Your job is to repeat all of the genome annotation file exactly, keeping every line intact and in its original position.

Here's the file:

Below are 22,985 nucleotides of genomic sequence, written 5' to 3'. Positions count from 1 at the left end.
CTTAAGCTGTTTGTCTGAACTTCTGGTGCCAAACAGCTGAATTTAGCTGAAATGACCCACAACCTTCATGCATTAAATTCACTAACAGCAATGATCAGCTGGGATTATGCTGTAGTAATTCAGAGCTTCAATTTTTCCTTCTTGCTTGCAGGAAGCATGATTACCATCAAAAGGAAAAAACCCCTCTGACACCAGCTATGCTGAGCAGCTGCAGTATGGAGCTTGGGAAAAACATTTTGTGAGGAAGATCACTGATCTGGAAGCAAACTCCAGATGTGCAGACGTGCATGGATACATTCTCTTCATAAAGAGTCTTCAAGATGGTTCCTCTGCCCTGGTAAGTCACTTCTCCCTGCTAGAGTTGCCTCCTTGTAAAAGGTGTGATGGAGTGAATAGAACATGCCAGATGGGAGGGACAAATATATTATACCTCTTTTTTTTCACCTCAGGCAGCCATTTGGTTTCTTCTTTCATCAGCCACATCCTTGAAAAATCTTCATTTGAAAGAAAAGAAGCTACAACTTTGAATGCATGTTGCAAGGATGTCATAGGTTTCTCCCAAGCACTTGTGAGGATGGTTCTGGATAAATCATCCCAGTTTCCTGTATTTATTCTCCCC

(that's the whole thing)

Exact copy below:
Below are 22,985 nucleotides of genomic sequence, written 5' to 3'. Positions count from 1 at the left end.
CTTAAGCTGTTTGTCTGAACTTCTGGTGCCAAACAGCTGAATTTAGCTGAAATGACCCACAACCTTCATGCATTAAATTCACTAACAGCAATGATCAGCTGGGATTATGCTGTAGTAATTCAGAGCTTCAATTTTTCCTTCTTGCTTGCAGGAAGCATGATTACCATCAAAAGGAAAAAACCCCTCTGACACCAGCTATGCTGAGCAGCTGCAGTATGGAGCTTGGGAAAAACATTTTGTGAGGAAGATCACTGATCTGGAAGCAAACTCCAGATGTGCAGACGTGCATGGATACATTCTCTTCATAAAGAGTCTTCAAGATGGTTCCTCTGCCCTGGTAAGTCACTTCTCCCTGCTAGAGTTGCCTCCTTGTAAAAGGTGTGATGGAGTGAATAGAACATGCCAGATGGGAGGGACAAATATATTATACCTCTTTTTTTTCACCTCAGGCAGCCATTTGGTTTCTTCTTTCATCAGCCACATCCTTGAAAAATCTTCATTTGAAAGAAAAGAAGCTACAACTTTGAATGCATGTTGCAAGGATGTCATAGGTTTCTCCCAAGCACTTGTGAGGATGGTTCTGGATAAATCATCCCAGTTTCCTGTATTTATTCTCCCC